Look at all of the people gathered on the street corner. They crane their necks, trying to get a glimpse of the crime scene. Were they bank robbers? Terrorists? The crowd gawks at the FBI agents combing the ground. Hundreds of people assembled on a work day afternoon. Watching.
Turn on the TV to watch the evening news. Every step of the courtroom drama covered in full detail. Did O.J. do it? How will his lawyers evade the latest evidence trap? Watch the news and find out.
Lately we have increasingly become a nation of watchers. Other people's business is our business. Turn on the news and you will be deluged by institutionalized gossip. But this is nothing new. What is new and somewhat disturbing is the growing precedence that watching has taken over doing.
The country is going through political change the likes of which have not been seen since Lincoln's time. Newt Gingrich has assumed the mantle of leadership as our President continues in his failure to provide a national vision.
Where is the Democratic minority's response to the conservative revolution that has finally killed the New Deal coalition? Where are George Bush's points of light just when we need them? We watch the news but do not feel a part of it; we witness revolutionary changes but do not act on our principles.
Harvard is no exception. Apathy has almost become a way of life here. How far we have come from the days when students stormed University Hall, waiting until their demands would be met! Who could even say what those demands would be today? Do people care about anything anymore? Do we even believe that we can make a difference?
We are not encouraged to think so. In the past year's debate over ROTC's place in the Harvard community, self-denigration reigned supreme here at fair Harvard. Kenan Professor of Government Harvey C. Mansfield '53 referred to outspoken faculty as a "bunch of liberals with a nutty agenda." He expounded further that no one really cares what Harvard does.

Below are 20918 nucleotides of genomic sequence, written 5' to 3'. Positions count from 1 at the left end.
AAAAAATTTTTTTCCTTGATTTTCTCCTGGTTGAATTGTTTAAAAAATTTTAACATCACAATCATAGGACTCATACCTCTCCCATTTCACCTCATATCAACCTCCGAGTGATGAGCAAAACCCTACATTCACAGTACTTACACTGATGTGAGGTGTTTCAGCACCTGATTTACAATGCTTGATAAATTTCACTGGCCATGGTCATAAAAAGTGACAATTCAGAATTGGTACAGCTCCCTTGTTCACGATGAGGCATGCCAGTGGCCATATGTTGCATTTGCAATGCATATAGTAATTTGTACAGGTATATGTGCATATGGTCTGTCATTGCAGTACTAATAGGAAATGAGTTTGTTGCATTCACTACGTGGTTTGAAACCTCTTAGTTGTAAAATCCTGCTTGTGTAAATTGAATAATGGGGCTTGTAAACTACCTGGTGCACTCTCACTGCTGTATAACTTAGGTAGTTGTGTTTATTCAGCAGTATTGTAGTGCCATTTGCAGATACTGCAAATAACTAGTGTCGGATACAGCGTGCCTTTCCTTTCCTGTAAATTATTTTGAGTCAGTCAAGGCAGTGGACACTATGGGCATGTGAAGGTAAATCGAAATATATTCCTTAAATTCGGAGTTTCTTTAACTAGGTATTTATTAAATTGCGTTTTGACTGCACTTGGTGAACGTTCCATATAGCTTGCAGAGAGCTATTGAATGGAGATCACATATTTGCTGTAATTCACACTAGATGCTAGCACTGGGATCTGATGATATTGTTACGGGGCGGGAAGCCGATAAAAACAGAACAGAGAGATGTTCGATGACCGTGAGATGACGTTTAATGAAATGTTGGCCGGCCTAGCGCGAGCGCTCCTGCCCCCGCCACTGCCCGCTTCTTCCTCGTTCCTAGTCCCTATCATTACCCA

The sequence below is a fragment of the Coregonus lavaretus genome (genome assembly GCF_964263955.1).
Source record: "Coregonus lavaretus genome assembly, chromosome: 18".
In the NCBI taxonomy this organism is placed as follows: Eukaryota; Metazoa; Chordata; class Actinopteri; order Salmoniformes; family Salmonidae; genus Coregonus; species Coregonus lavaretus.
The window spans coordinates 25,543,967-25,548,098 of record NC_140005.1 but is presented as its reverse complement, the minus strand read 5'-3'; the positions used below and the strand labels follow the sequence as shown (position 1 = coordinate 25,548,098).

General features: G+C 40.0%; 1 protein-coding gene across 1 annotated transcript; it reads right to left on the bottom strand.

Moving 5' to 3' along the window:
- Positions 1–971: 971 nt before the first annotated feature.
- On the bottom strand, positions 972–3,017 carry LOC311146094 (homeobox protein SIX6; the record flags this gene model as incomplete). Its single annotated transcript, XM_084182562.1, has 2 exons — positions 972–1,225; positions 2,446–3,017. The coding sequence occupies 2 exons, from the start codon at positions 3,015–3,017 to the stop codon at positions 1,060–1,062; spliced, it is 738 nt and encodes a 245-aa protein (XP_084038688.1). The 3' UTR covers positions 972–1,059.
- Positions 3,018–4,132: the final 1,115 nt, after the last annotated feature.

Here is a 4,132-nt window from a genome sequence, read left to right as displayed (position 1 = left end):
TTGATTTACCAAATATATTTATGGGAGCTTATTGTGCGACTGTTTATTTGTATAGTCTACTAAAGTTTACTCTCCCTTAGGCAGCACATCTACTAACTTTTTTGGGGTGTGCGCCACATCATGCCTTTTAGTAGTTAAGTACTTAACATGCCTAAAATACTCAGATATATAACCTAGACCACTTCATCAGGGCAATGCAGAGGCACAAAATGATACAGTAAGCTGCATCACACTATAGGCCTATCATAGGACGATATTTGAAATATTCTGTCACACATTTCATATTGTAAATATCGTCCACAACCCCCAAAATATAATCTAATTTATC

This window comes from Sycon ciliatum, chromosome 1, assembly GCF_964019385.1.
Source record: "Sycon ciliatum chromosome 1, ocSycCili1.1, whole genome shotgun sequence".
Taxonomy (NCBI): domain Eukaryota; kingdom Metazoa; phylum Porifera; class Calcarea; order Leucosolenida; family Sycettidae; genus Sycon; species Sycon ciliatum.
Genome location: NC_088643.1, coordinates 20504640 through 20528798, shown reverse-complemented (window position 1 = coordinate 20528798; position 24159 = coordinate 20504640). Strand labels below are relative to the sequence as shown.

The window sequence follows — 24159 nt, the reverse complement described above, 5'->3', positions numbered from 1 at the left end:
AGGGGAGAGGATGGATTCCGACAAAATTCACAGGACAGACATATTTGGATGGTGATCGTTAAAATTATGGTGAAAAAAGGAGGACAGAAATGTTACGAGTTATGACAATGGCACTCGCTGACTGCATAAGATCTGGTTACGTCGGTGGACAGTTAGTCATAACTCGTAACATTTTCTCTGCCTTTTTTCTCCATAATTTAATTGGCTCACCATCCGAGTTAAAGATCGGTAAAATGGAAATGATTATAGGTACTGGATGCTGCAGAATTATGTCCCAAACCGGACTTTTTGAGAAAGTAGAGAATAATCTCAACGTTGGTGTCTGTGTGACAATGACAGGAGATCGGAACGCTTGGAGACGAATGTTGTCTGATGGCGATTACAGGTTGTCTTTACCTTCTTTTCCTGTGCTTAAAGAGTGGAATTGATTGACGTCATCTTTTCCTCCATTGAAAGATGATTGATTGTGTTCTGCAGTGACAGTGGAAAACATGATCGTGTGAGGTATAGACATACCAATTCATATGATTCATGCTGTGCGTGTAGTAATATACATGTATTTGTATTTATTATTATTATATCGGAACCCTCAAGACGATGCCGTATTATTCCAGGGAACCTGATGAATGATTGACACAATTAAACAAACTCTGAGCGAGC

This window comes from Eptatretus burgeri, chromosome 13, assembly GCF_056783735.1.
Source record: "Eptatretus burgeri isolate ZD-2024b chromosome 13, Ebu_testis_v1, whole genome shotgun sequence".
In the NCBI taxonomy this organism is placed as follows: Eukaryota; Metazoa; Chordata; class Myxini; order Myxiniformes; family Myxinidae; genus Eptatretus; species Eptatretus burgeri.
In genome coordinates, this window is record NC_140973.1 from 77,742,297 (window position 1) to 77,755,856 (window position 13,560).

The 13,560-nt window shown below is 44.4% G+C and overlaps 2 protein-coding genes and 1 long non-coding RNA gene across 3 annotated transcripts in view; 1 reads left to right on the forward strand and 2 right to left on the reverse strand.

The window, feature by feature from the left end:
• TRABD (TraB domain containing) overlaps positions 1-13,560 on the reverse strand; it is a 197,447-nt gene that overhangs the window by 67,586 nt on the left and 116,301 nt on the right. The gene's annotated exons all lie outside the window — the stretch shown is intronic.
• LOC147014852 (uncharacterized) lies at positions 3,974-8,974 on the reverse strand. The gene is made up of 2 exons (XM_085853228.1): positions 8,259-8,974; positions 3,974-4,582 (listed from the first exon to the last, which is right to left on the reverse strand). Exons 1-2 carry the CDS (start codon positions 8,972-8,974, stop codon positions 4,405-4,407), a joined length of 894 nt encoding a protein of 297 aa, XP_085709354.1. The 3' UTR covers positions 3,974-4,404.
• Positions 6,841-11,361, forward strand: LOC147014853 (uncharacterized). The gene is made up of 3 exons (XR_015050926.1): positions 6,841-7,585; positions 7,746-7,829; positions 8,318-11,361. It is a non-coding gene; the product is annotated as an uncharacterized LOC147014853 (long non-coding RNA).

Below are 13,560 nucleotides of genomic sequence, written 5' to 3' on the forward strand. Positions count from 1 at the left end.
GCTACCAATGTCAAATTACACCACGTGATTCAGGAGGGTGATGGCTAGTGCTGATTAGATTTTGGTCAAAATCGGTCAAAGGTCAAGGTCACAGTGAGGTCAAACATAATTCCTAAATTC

Not all of us share Professor Mansfield's politics and that is fine. But certainly none of us should share his low estimation of self-worth. Though the nation's eyes don't always turn to Harvard, we must affirm our power to make a difference. The belief that our actions are worthless and heeded by no one is not only specious, it is dangerous as well. Precisely that same apathy allows ethnic cleansing in Bosnia and human rights abuses in China.
In fact, if Harvard could only teach her young one thing, it should be that they have a critical role to play in society. The hours we spend grappling with Kant and agonizing over physics should not be in vain. Our education here must be placed in a context of developing ourselves to become better citizens who can meaningfully impact a community. Otherwise our four years here are reduced to nothing more than an expensive intellectual vacation.
Now that he has returned full-time, President Rudenstine must restore Harvard's image as a leader. It's much easier to raise a million dollars a day if you have an influential product to sell. True, the crimson mystique is powerful, but unless Harvard has faith in its ability to lead and to influence the rest of the country, that mystique will soon be revealed as little more than smoke and mirrors.
Members of the faculty and the administration should not shy away from confronting issues, rather they should serve as models of civic virtue for students. Rudenstine and others must remind us all that this Collage should be a great forum for ideas and discussion, not just of academic issues, but of pressing problems of the day.
This University has some of the brightest and most talented young minds to be found anywhere. And with all the gripes that students have about Harvard, none can deny the amazing numbers of fantastically interesting and committed people who surround us. All that is needed is a little direction.
Students must band together and become socially aware and active. We must work together to strengthen the Harvard community and the country. That entails social service, intellectual debate, a commitment to lead, and a belief that our opinions are of some import.
We can no longer afford to be active only in times of crisis. The campus must ignite over issues other than internal tensions. As social programs feel the deep cuts of the budget knife, Harvard students must speak up and act out. As violence threatens to deprive America's next generation of a childhood, Harvard students must work to find a solution.
But first we must stop watching from the sidelines. Let us not go down in history as the generation of Beavis and Butthead. We members of Generation X must find our collective voice and exert the influence that we can and should have. This country has many problems that need fixing and many people who need helping.
Many of those problems lie beyond our ivy walls. With enough self-confidence and resolve, Harvard can once again be a place that people look to for leadership, a place where the best citizens that they can be. For if not now, when? And if not us, then who?